When Joseph of Arimathea found his way to Albion, he brought the sacred Chalice with him. Joseph settled in The Island of Glass (Glastonbury) and here he hid the Holy Grail down a sacred well. The water of the well instantly turned red and tasted of blood.
|The Chalice Well Gardens ~ Glastonbury|
|The Chalice Well|
At the end of the 12th Century, Chrétien de Troyes, a French poet, took up the story of the Grail. He wove the story of the Grail into the story of King Arthur and his Knights.
|Chrétien de Troyes ~ Wikipedia|
|Perceval, the Story of the Grail.|
|The Holy Grail of Valencia, with the cup made from a piece of agate carved during the time of Christ ~ Wikipedia|
|George Frederick Watts (1817 - 1904) ~ Wikipedia|
(An abridged version!)
The lady led Lancelot to a convent, and there waiting for him were his cousins — Sir Bors and Sir Lionel.
The Abbess introduced Lancelot to a handsome young man. She asked if Lancelot would be so kind as to knight him. There was a moment of shared bemusement between the cousin, but Lancelot agreed to the nun’s request.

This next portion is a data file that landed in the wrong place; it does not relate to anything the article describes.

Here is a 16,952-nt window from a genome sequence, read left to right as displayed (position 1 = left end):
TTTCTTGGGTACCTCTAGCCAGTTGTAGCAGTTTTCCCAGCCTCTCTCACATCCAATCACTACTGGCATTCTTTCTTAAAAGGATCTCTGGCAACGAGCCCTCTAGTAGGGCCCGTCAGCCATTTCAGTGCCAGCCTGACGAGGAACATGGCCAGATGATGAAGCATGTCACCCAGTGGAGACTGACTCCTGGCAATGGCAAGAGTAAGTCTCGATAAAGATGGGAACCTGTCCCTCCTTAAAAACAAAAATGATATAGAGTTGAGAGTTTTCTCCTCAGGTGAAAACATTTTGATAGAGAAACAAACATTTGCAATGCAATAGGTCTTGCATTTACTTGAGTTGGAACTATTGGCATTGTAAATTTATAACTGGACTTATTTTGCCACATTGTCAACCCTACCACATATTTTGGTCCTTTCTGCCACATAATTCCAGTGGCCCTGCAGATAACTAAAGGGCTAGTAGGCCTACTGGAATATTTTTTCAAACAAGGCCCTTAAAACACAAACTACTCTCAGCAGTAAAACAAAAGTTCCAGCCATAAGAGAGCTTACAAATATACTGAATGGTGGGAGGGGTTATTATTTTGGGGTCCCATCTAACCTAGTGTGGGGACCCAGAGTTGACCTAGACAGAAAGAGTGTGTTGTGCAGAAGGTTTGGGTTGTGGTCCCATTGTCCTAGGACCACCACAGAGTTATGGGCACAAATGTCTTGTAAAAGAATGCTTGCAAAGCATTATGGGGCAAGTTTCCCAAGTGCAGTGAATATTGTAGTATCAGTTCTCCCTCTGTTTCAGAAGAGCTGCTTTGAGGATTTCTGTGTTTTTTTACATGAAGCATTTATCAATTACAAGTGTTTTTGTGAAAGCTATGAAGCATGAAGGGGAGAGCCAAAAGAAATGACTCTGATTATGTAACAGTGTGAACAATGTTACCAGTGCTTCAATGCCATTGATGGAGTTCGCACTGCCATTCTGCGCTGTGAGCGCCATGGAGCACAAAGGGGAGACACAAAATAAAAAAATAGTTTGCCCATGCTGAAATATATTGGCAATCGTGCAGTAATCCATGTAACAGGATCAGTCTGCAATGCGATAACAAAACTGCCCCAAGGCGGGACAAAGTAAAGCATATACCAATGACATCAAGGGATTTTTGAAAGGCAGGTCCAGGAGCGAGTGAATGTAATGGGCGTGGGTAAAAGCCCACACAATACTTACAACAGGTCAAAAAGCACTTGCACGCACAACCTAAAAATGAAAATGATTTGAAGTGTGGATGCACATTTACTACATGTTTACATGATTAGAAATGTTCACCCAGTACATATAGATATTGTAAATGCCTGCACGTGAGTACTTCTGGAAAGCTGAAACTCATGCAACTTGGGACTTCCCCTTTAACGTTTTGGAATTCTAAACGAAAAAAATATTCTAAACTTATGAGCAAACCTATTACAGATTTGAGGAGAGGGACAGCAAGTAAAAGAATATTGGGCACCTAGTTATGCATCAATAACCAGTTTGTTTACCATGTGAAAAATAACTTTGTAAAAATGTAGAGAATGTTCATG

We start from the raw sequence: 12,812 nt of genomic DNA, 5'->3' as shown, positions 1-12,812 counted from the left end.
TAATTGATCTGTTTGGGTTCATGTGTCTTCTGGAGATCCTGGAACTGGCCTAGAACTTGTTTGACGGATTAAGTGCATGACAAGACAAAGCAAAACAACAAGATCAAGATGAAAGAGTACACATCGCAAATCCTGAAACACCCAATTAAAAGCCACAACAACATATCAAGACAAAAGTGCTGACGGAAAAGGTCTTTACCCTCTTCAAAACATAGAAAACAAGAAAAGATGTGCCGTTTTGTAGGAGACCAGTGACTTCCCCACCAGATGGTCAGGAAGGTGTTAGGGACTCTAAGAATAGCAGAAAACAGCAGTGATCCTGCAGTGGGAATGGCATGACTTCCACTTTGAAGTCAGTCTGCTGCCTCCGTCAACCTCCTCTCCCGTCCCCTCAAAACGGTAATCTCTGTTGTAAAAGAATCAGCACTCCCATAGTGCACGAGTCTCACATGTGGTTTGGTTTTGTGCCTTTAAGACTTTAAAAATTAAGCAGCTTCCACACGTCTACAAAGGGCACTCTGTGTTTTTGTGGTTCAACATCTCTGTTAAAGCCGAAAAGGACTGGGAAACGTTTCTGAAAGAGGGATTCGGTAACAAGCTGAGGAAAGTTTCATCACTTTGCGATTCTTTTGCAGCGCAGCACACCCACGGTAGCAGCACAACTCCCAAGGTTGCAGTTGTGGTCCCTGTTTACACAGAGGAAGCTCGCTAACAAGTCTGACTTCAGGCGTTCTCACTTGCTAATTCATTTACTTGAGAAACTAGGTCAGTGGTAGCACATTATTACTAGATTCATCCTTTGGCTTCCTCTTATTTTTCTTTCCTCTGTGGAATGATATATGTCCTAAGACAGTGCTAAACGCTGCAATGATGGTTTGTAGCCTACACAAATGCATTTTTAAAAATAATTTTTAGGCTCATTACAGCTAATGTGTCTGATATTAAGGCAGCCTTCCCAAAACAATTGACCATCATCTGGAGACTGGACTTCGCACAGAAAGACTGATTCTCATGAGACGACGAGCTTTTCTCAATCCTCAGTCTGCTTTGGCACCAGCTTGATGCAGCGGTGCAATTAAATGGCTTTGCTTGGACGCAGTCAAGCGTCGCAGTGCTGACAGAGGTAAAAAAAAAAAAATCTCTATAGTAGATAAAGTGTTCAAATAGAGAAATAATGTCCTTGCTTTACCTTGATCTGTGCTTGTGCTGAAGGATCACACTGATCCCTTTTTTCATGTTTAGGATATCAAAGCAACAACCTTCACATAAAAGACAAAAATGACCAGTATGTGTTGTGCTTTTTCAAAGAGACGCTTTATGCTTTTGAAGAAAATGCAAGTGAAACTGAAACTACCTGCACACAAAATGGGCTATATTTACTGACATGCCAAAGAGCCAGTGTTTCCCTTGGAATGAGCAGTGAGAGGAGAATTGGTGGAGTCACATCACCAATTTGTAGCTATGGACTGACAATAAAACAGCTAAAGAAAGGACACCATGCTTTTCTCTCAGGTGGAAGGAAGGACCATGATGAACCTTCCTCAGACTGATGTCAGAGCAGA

|Sir Galahad sits at the Siege Perilous, 15th-century French manuscript ~ Wikipedia|
|The Holy Grail, by Évrard d'Espinques c. 1475 ~ Wikipedia|
Percival's sister showed them where the Grail ship was, but unfortunately, she died, and Bors offered to take her body back home.
|How Sir Galahad, Sir Bors and Sir Percival were Fed with the Sanc Grael; But Sir Percival's Sister Died by the Way, an 1864 watercolour by Dante Gabriel Rossetti ~ Wikipedia|
|Image of Galahad from a tapestry by Edward Burne-Jones, c. 1894 ~ Wikipedia|
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